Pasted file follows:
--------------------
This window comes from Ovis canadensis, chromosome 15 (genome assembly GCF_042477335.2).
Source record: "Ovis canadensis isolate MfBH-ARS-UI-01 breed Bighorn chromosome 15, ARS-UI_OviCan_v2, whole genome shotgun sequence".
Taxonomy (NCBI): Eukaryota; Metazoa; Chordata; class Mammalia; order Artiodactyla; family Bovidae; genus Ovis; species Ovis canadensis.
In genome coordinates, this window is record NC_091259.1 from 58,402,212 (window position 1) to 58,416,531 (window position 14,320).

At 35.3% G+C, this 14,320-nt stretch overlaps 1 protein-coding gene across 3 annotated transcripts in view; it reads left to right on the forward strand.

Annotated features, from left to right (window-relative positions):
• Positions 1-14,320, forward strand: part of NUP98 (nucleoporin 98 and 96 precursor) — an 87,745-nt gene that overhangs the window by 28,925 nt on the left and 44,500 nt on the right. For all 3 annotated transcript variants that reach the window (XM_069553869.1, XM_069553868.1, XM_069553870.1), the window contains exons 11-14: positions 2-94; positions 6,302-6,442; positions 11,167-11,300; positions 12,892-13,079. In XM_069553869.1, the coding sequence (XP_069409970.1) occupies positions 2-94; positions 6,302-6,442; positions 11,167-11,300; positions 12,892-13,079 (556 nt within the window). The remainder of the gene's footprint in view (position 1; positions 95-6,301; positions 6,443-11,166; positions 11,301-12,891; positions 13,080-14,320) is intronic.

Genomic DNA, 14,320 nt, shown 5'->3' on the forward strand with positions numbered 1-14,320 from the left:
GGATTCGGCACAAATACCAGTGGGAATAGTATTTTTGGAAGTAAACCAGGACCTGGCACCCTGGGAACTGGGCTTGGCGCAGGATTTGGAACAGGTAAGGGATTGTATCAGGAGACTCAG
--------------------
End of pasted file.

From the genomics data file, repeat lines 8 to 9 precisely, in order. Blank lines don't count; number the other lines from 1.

Genomic DNA, 14,320 nt, shown 5'->3' on the forward strand with positions numbered 1-14,320 from the left:
GGATTCGGCACAAATACCAGTGGGAATAGTATTTTTGGAAGTAAACCAGGACCTGGCACCCTGGGAACTGGGCTTGGCGCAGGATTTGGAACAGGTAAGGGATTGTATCAGGAGACTCAG